Page last updated at 10:19 GMT, Sunday, 25 January 2009

BBC resisting pressure over Gaza

A Palestinian man
The DEC appeal is due to be broadcast for the first time on Monday

The BBC is continuing to resist pressure over its decision not to air an appeal for aid to Gaza, as the Archbishop of York joined its critics.

Rival channels ITV, Channel 4 and Five have now agreed to show the DEC appeal.

Director general Mark Thompson has said by airing the appeal the BBC would risk reducing public confidence in its impartial coverage of the conflict.

But Dr John Sentamu said it was "not a row about impartiality but rather about humanity".

In a statement, he said: "This situation is akin to that of British military hospitals who treat prisoners of war as a result of their duty under the Geneva convention.

"They do so because they identify need rather than cause.

"This is not an appeal by Hamas asking for arms but by the Disasters Emergency Committee asking for relief. By declining their request, the BBC has already taken sides and forsaken impartiality."

Disasters Emergency Committee Gaza humanitarian appeal:
Launched by UK charities on 22 January to raise money for Gaza aid relief and reconstruction
Participants: Action Aid, British Red Cross, Cafod, Care International, Christian Aid, Concern Worldwide, Help the Aged, Islamic Relief, Merlin, Oxfam, Save the Children, Tearfund, World Vision
Information on 0370 60 60 900 or at DEC website

BBC Trust chairman Michael Lyons has voiced concerns over political interference in the BBC's editorial independence, after a number of politicians publicly criticised the move.

The Disasters Emergency Committee (DEC) appeal will be screened for the first time on Monday.

In a blog message on the BBC website explaining the decision, Mark Thompson said: "Inevitably an appeal would use pictures which are the same or similar to those we would be using in our news programmes but would do so with the objective of encouraging public donations.

"The danger for the BBC is that this could be interpreted as taking a political stance on an ongoing story."

Rally arrests

He stressed the corporation would "continue to cover the human side of the conflict in Gaza extensively across our news services where we can place all of the issues in context in an objective and balanced way".

He also cited another reason for the decision as "concern about whether aid raised by the appeal could actually be delivered on the ground".

We can't ignore suffering in the interests of what the BBC call impartiality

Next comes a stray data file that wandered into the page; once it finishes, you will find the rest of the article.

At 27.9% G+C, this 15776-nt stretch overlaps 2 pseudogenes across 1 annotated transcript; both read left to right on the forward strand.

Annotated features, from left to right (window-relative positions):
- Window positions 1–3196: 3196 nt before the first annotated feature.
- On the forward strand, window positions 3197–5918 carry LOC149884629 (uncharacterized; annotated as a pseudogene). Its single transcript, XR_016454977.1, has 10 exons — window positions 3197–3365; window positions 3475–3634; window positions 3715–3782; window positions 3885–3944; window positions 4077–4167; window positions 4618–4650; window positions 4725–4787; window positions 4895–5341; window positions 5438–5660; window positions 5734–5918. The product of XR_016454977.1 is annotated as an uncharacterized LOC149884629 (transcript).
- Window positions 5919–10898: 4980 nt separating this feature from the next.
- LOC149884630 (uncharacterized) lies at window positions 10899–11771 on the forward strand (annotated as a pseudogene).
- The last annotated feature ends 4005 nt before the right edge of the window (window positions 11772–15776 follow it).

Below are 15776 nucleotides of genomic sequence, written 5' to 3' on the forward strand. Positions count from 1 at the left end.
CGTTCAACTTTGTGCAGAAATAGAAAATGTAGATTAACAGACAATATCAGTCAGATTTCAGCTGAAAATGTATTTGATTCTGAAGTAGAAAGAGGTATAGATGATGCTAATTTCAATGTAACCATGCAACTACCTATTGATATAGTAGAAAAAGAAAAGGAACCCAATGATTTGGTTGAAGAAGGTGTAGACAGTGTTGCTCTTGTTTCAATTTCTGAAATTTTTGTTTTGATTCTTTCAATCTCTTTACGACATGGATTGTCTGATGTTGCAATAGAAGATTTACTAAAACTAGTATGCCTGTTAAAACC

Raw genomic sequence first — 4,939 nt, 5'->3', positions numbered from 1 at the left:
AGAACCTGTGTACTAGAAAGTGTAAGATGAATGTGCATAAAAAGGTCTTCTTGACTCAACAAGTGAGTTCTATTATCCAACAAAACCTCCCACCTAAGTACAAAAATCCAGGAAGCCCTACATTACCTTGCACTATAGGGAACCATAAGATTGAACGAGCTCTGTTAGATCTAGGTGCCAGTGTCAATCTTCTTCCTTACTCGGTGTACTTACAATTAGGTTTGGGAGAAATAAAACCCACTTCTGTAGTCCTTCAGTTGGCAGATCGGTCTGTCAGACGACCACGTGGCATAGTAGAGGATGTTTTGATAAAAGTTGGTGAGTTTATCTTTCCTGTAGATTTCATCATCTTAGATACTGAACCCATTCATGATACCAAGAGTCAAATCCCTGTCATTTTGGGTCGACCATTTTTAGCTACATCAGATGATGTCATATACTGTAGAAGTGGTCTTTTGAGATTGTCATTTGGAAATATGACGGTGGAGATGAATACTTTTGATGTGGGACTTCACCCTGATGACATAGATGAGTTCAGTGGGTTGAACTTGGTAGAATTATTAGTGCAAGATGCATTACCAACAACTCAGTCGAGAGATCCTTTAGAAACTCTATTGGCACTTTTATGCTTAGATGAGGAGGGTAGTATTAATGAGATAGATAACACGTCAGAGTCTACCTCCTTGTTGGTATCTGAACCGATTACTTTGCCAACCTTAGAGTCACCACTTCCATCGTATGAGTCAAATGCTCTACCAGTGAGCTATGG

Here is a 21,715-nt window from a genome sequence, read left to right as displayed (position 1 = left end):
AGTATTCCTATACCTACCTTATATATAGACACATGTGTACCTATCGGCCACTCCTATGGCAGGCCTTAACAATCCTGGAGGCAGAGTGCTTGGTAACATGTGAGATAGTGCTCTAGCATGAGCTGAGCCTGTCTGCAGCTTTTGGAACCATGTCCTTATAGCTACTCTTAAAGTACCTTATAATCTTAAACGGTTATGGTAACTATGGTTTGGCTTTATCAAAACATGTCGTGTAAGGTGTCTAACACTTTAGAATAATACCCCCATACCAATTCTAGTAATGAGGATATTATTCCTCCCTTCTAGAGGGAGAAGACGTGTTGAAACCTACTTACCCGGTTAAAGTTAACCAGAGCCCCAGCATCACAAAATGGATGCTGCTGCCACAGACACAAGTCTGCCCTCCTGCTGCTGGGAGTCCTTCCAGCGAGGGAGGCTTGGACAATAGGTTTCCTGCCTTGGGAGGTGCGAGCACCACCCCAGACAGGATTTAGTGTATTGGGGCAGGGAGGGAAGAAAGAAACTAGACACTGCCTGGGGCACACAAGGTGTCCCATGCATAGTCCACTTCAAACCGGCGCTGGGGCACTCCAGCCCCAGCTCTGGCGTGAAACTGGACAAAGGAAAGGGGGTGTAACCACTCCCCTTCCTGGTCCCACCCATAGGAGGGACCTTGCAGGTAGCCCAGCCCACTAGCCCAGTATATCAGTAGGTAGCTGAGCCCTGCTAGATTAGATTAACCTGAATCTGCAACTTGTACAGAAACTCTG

Tony Benn

Andrew Hind, chief executive of the Charity Commission, which regulates UK-registered charities, said all the leading agencies in the DEC have said they can deliver.

"That is not an issue for them," he said. "Oxfam, Save the Children, Islamic Relief are 100% confident they can convert aid and donations from the public into meaningful help to all those people in desperate need."

He urged the BBC to reconsider and said the work of the agencies would be hampered if they did not receive "maximum public support".

Earlier on Saturday, police said at least 2,000 protesters gathered outside the BBC's Broadcasting House in central London before handing in a petition to the corporation.

There were seven arrests at the rally.

Earlier, ITV and Sky had been in agreement with the BBC that they would not air the appeal. But ITV later reversed its decision.

Sky says it is still considering the Disasters Emergency Committee's request.

The DEC - an umbrella organisation for several major aid charities - wants to raise funds for people in need of food, shelter and medicines as a result of Israel's military action in the Gaza Strip.

Previous DEC appeals shown on multiple TV and radio channels have raised millions of pounds for victims of wars and natural disasters.

'Humanitarian needs'

International Development Secretary Douglas Alexander said the British public could "distinguish between support for humanitarian aid and perceived partiality in a conflict".

"I really struggle to see in the face of the immense human suffering of people in Gaza... that this is in any way a credible argument," he added.

BBC's chief operating officer Caroline Thomson defends the veto

Shadow international development secretary Andrew Mitchell said it was "clearly a decision for the BBC and other broadcasters " whether they showed the appeal.

Liberal Democrat leader Nick Clegg said it was an "insult" to the viewing public to suggest they could not distinguish between humanitarian needs and political sensitivities.

Speaking on the BBC's Andrew Marr show, he said: "To suggest the BBC should somehow not allow people to show their compassion... because of the wider controversies in the Middle East, is a case of the BBC totally getting its priorities upside down."

In a letter to the BBC director general on Saturday, BBC Trust chairman Michael Lyons expressed concern that the "level and tone" of some of the political comment was "coming close to constituting undue interference in the editorial independence of the BBC".

He assured Mr Thompson the Trust would "do everything in our power to ensure that you are given the space to make the editorial decisions you feel, after due consideration, are right in the circumstances".

BBC political correspondent Gary O'Donoghue said the corporation was facing "quite a lot of pressure", but its position had been shored up "a little bit" by the Trust's move.

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